Critical Context (Masterplots II: African American Literature)

Hurry Home perhaps suffers from being Wideman’s second novel, a step in a writer’s career that often proves difficult. Scholars who have written on Wideman generally find little to say about Hurry Home and, even worse, betray uncertainty even about what is happening in the novel. The reservations about Hurry Home should be seen in the light of two facts. First, it is the work of a young man who has just enjoyed an intensely literary education (Wideman was a Rhodes scholar). Second, its author is still searching for his own voice and subject matter, both of which he found, very successfully, in The Homewood Trilogy (1985).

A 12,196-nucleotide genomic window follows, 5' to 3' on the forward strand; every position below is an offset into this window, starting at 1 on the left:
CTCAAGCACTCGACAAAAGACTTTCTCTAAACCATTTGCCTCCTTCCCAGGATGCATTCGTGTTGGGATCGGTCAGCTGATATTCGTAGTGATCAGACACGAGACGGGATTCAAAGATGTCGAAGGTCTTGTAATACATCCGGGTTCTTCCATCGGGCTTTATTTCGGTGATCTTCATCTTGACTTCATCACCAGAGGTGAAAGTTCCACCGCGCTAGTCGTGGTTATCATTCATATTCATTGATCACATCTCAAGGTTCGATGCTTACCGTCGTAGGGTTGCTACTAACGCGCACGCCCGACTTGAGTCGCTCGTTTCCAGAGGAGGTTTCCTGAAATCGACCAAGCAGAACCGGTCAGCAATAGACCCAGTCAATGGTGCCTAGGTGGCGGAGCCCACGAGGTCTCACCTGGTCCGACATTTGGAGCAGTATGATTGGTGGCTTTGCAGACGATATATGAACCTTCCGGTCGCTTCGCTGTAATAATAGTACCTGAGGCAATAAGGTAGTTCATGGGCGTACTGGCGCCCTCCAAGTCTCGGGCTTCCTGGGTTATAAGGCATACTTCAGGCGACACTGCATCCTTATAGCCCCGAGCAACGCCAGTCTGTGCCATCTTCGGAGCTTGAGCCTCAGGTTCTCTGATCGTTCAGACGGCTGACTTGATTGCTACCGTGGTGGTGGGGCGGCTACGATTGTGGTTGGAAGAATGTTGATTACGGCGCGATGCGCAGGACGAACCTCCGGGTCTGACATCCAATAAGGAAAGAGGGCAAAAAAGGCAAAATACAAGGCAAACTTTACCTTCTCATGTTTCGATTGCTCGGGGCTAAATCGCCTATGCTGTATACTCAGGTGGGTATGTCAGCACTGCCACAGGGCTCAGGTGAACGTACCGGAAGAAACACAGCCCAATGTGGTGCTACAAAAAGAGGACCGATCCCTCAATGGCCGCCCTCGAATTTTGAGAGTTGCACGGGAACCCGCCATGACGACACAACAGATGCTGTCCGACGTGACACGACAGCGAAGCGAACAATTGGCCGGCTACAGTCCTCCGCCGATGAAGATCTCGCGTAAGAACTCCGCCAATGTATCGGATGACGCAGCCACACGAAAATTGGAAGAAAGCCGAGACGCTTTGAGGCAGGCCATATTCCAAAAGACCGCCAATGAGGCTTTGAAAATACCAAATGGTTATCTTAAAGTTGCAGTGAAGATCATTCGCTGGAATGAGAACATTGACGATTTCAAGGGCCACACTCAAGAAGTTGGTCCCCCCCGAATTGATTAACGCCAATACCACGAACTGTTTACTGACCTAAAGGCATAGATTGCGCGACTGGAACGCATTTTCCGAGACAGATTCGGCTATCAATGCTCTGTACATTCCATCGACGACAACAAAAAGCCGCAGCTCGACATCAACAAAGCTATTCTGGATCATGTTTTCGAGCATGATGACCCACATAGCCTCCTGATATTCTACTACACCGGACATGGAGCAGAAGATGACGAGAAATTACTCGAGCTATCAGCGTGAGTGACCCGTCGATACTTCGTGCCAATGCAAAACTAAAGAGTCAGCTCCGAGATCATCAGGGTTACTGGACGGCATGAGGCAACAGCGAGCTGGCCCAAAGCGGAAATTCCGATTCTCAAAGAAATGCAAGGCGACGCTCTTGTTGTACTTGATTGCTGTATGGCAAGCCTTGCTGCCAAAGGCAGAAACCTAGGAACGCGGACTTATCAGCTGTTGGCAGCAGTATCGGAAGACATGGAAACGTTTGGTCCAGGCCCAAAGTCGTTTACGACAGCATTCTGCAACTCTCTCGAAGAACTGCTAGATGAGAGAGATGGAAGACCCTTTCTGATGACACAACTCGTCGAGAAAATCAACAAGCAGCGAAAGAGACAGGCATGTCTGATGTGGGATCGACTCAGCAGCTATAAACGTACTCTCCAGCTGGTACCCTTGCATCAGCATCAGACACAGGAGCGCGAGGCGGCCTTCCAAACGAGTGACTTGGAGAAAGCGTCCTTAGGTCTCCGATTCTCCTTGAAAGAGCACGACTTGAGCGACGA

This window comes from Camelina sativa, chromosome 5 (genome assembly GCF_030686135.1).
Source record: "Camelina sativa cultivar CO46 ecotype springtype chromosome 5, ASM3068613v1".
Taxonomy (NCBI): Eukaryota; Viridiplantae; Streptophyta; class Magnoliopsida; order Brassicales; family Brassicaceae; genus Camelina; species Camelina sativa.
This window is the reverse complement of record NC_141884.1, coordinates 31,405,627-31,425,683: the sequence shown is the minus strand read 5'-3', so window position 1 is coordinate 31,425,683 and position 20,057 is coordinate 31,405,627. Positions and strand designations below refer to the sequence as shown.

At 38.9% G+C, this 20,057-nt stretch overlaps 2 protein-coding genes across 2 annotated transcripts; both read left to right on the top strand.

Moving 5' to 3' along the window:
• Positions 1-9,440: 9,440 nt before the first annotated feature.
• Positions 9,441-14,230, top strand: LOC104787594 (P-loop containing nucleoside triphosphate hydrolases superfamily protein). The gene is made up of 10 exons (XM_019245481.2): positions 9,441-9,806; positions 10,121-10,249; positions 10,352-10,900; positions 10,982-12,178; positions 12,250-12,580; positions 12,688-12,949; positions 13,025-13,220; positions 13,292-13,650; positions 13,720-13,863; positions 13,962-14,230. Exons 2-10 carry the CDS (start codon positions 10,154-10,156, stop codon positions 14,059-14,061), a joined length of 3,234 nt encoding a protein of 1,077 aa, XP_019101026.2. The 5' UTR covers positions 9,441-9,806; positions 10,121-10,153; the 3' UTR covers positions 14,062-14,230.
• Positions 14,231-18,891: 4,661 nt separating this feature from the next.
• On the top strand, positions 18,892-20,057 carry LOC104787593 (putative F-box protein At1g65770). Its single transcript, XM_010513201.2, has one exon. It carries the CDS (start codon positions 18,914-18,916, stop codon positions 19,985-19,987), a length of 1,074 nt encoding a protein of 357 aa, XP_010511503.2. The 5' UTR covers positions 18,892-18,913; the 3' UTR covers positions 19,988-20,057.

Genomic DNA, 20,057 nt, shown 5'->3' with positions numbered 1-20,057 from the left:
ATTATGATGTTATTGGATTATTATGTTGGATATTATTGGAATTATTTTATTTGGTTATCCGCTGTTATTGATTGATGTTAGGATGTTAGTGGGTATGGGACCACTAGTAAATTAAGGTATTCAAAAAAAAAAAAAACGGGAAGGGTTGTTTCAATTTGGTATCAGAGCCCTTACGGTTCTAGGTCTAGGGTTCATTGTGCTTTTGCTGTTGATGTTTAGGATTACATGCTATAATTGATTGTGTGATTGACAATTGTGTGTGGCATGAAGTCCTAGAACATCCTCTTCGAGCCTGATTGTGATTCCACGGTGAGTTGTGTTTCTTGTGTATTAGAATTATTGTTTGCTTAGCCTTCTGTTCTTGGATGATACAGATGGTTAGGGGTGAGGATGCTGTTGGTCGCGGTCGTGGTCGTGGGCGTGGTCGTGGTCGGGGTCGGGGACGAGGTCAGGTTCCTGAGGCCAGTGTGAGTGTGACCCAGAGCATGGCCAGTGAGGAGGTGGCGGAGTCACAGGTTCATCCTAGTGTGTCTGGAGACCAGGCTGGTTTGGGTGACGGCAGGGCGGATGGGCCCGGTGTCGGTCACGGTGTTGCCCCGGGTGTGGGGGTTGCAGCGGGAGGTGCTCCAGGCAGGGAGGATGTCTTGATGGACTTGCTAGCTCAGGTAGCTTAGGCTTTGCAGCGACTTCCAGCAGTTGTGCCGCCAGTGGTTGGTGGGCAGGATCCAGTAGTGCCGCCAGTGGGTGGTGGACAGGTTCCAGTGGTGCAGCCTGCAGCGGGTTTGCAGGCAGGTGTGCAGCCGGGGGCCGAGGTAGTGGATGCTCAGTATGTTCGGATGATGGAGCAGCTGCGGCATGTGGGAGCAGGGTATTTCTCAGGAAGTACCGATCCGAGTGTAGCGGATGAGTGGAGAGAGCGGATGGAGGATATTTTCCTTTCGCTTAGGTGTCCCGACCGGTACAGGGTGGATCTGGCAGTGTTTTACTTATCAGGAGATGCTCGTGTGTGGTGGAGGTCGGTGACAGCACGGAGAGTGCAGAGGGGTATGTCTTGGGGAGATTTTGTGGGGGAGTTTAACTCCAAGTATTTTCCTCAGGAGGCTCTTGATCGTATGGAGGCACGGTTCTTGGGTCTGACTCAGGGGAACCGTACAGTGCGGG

It could be claimed that the techniques of the great modernists in which Wideman is so well versed were not appropriate for him but represented a phase that he had to work through until he had put these literary fathers behind him. That is why Hurry Home is so clearly an apprentice work, with bits and pieces of his education sticking out in the narrative without being assimilated. It is significant that his first novel, A Glance Away (1967), features a central character much like Eliot’s Prufrock, who is alluded to half a dozen times in Hurry Home, but that his third novel, The Lynchers (1973), is told more straightforwardly and with far less literary allusion. From then on, even though he reverts to stream-of-consciousness narrative in Hiding Place (1981), Wideman seems to have arrived at a mature style that serves his thematic purposes well.